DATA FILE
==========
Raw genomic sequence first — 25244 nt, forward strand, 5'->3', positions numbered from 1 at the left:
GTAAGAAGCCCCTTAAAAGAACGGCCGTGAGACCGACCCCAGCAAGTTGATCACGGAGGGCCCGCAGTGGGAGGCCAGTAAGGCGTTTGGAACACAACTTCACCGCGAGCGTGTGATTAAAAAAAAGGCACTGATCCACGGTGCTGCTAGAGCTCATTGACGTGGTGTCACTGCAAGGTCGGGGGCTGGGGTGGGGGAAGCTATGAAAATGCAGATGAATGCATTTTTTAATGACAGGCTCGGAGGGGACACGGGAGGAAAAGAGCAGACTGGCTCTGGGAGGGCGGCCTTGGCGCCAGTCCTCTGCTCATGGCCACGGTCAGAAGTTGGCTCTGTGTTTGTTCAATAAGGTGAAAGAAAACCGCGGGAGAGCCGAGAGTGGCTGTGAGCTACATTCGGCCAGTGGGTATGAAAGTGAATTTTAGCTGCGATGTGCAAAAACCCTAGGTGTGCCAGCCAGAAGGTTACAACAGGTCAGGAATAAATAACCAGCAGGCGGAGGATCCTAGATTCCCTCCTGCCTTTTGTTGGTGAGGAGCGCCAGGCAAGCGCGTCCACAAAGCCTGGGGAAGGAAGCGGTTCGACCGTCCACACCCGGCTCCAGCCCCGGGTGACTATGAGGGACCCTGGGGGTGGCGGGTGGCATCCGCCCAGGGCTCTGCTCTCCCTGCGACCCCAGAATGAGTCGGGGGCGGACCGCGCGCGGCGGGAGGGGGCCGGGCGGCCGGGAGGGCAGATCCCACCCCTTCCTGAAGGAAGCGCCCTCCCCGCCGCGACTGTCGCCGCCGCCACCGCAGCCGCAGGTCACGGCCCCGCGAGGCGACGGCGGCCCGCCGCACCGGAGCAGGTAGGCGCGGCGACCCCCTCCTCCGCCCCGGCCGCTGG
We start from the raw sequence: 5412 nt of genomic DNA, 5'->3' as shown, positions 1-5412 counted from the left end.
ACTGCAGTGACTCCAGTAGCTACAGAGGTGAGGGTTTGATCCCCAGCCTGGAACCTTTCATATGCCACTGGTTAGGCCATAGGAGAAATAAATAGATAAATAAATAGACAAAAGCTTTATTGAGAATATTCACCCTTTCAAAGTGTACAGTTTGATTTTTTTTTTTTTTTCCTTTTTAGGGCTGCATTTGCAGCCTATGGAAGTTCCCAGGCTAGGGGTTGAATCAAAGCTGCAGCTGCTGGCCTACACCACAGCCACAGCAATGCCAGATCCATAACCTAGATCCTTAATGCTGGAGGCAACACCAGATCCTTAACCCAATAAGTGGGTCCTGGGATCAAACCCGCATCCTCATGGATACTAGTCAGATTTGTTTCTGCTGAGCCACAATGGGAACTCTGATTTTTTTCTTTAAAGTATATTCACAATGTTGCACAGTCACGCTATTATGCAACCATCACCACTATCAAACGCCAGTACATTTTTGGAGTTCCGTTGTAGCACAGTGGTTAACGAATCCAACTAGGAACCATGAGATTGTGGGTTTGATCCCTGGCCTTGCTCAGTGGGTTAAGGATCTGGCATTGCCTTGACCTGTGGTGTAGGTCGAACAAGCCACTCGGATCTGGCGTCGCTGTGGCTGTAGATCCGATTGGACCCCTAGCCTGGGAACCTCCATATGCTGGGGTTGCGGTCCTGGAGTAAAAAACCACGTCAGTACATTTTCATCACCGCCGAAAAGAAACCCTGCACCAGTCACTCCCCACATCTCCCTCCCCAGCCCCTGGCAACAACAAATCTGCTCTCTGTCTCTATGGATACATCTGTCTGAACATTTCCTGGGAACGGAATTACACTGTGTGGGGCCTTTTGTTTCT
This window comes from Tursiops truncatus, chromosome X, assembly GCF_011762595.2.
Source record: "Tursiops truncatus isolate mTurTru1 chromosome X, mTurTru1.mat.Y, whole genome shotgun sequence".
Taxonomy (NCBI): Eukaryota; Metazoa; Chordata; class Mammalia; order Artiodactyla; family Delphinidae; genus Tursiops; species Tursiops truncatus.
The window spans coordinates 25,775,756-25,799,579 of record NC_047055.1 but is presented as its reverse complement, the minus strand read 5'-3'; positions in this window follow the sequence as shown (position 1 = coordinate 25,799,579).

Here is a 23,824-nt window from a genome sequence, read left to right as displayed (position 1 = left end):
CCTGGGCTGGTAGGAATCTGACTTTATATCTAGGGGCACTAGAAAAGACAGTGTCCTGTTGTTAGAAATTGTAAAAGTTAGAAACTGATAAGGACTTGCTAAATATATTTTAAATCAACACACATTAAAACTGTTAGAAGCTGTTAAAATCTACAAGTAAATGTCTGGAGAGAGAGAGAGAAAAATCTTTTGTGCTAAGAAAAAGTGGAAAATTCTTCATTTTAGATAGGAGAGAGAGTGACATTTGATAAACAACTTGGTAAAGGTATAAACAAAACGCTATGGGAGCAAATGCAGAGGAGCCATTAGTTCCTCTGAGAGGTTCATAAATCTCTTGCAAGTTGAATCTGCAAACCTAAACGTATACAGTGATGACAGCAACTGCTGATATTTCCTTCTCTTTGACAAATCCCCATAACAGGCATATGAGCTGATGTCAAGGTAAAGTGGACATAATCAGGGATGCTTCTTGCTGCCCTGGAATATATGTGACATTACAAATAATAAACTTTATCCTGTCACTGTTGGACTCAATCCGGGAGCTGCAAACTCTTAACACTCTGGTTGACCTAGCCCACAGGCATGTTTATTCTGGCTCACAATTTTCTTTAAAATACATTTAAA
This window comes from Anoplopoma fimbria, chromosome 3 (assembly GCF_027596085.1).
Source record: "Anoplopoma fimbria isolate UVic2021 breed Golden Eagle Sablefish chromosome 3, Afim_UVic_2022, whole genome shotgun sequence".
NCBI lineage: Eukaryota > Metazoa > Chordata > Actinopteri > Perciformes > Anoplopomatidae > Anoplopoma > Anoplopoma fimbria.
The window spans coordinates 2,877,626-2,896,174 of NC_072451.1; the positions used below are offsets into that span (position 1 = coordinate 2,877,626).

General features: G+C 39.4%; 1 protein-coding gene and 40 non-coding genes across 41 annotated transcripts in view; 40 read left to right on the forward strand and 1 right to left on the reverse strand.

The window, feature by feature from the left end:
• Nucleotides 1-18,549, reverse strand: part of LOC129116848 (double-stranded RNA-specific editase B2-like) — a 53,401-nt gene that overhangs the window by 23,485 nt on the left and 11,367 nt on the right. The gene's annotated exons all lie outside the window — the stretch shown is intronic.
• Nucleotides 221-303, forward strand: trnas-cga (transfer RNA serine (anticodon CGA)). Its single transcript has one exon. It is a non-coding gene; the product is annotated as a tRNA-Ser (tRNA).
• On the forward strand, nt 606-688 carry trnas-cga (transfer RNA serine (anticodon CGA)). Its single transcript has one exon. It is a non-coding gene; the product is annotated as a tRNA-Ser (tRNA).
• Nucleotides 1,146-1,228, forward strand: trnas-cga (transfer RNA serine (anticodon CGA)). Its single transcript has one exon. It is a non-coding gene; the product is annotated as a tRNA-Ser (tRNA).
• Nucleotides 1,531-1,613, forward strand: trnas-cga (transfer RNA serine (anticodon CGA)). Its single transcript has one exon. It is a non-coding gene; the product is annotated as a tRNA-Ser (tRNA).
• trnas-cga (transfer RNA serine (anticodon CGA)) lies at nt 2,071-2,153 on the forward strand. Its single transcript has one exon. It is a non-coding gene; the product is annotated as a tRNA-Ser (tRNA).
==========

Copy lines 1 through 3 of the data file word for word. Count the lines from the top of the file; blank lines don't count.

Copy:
Raw genomic sequence first — 25244 nt, forward strand, 5'->3', positions numbered from 1 at the left:
GTAAGAAGCCCCTTAAAAGAACGGCCGTGAGACCGACCCCAGCAAGTTGATCACGGAGGGCCCGCAGTGGGAGGCCAGTAAGGCGTTTGGAACACAACTTCACCGCGAGCGTGTGATTAAAAAAAAGGCACTGATCCACGGTGCTGCTAGAGCTCATTGACGTGGTGTCACTGCAAGGTCGGGGGCTGGGGTGGGGGAAGCTATGAAAATGCAGATGAATGCATTTTTTAATGACAGGCTCGGAGGGGACACGGGAGGAAAAGAGCAGACTGGCTCTGGGAGGGCGGCCTTGGCGCCAGTCCTCTGCTCATGGCCACGGTCAGAAGTTGGCTCTGTGTTTGTTCAATAAGGTGAAAGAAAACCGCGGGAGAGCCGAGAGTGGCTGTGAGCTACATTCGGCCAGTGGGTATGAAAGTGAATTTTAGCTGCGATGTGCAAAAACCCTAGGTGTGCCAGCCAGAAGGTTACAACAGGTCAGGAATAAATAACCAGCAGGCGGAGGATCCTAGATTCCCTCCTGCCTTTTGTTGGTGAGGAGCGCCAGGCAAGCGCGTCCACAAAGCCTGGGGAAGGAAGCGGTTCGACCGTCCACACCCGGCTCCAGCCCCGGGTGACTATGAGGGACCCTGGGGGTGGCGGGTGGCATCCGCCCAGGGCTCTGCTCTCCCTGCGACCCCAGAATGAGTCGGGGGCGGACCGCGCGCGGCGGGAGGGGGCCGGGCGGCCGGGAGGGCAGATCCCACCCCTTCCTGAAGGAAGCGCCCTCCCCGCCGCGACTGTCGCCGCCGCCACCGCAGCCGCAGGTCACGGCCCCGCGAGGCGACGGCGGCCCGCCGCACCGGAGCAGGTAGGCGCGGCGACCCCCTCCTCCGCCCCGGCCGCTGG
We start from the raw sequence: 5412 nt of genomic DNA, 5'->3' as shown, positions 1-5412 counted from the left end.